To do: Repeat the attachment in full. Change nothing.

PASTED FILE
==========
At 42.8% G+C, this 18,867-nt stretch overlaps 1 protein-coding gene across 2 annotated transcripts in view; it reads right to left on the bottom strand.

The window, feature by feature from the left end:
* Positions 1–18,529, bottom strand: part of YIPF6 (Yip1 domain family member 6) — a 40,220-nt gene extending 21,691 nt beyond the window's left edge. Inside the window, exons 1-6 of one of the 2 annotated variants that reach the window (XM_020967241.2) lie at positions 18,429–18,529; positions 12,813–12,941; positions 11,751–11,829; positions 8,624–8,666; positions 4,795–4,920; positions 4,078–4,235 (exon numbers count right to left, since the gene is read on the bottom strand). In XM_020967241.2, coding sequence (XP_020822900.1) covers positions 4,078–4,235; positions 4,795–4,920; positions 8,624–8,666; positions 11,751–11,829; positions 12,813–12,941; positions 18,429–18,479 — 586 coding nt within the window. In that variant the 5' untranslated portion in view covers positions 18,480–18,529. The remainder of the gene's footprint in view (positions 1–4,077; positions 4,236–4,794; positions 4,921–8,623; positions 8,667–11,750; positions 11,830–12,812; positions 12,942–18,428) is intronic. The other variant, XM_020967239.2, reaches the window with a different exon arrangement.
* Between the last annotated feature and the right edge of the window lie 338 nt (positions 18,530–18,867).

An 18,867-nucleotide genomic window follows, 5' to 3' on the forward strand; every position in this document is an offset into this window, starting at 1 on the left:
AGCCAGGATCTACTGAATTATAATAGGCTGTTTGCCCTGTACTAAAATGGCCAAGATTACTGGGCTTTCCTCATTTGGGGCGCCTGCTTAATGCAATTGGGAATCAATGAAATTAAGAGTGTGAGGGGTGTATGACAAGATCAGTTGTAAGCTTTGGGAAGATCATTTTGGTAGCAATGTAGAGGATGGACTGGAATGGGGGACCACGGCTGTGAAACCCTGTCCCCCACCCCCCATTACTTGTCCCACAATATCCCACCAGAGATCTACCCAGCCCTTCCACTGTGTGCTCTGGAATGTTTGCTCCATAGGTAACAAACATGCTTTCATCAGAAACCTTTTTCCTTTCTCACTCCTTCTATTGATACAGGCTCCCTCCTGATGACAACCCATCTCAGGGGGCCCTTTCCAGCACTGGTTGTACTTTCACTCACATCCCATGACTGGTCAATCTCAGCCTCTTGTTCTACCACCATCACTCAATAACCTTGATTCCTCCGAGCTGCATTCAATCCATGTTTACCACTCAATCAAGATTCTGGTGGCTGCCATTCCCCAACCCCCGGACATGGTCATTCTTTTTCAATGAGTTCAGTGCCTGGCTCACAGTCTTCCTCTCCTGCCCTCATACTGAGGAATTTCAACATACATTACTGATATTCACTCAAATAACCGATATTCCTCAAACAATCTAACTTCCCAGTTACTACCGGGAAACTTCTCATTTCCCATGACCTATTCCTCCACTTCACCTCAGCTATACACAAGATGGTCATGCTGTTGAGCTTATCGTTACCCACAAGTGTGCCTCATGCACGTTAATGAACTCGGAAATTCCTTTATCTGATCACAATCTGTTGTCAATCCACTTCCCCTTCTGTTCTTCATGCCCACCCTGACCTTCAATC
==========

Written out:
At 42.8% G+C, this 18,867-nt stretch overlaps 1 protein-coding gene across 2 annotated transcripts in view; it reads right to left on the bottom strand.

The window, feature by feature from the left end:
* Positions 1–18,529, bottom strand: part of YIPF6 (Yip1 domain family member 6) — a 40,220-nt gene extending 21,691 nt beyond the window's left edge. Inside the window, exons 1-6 of one of the 2 annotated variants that reach the window (XM_020967241.2) lie at positions 18,429–18,529; positions 12,813–12,941; positions 11,751–11,829; positions 8,624–8,666; positions 4,795–4,920; positions 4,078–4,235 (exon numbers count right to left, since the gene is read on the bottom strand). In XM_020967241.2, coding sequence (XP_020822900.1) covers positions 4,078–4,235; positions 4,795–4,920; positions 8,624–8,666; positions 11,751–11,829; positions 12,813–12,941; positions 18,429–18,479 — 586 coding nt within the window. In that variant the 5' untranslated portion in view covers positions 18,480–18,529. The remainder of the gene's footprint in view (positions 1–4,077; positions 4,236–4,794; positions 4,921–8,623; positions 8,667–11,750; positions 11,830–12,812; positions 12,942–18,428) is intronic. The other variant, XM_020967239.2, reaches the window with a different exon arrangement.
* Between the last annotated feature and the right edge of the window lie 338 nt (positions 18,530–18,867).

An 18,867-nucleotide genomic window follows, 5' to 3' on the forward strand; every position in this document is an offset into this window, starting at 1 on the left:
AGCCAGGATCTACTGAATTATAATAGGCTGTTTGCCCTGTACTAAAATGGCCAAGATTACTGGGCTTTCCTCATTTGGGGCGCCTGCTTAATGCAATTGGGAATCAATGAAATTAAGAGTGTGAGGGGTGTATGACAAGATCAGTTGTAAGCTTTGGGAAGATCATTTTGGTAGCAATGTAGAGGATGGACTGGAATGGGGGACCACGGCTGTGAAACCCTGTCCCCCACCCCCCATTACTTGTCCCACAATATCCCACCAGAGATCTACCCAGCCCTTCCACTGTGTGCTCTGGAATGTTTGCTCCATAGGTAACAAACATGCTTTCATCAGAAACCTTTTTCCTTTCTCACTCCTTCTATTGATACAGGCTCCCTCCTGATGACAACCCATCTCAGGGGGCCCTTTCCAGCACTGGTTGTACTTTCACTCACATCCCATGACTGGTCAATCTCAGCCTCTTGTTCTACCACCATCACTCAATAACCTTGATTCCTCCGAGCTGCATTCAATCCATGTTTACCACTCAATCAAGATTCTGGTGGCTGCCATTCCCCAACCCCCGGACATGGTCATTCTTTTTCAATGAGTTCAGTGCCTGGCTCACAGTCTTCCTCTCCTGCCCTCATACTGAGGAATTTCAACATACATTACTGATATTCACTCAAATAACCGATATTCCTCAAACAATCTAACTTCCCAGTTACTACCGGGAAACTTCTCATTTCCCATGACCTATTCCTCCACTTCACCTCAGCTATACACAAGATGGTCATGCTGTTGAGCTTATCGTTACCCACAAGTGTGCCTCATGCACGTTAATGAACTCGGAAATTCCTTTATCTGATCACAATCTGTTGTCAATCCACTTCCCCTTCTGTTCTTCATGCCCACCCTGACCTTCAATC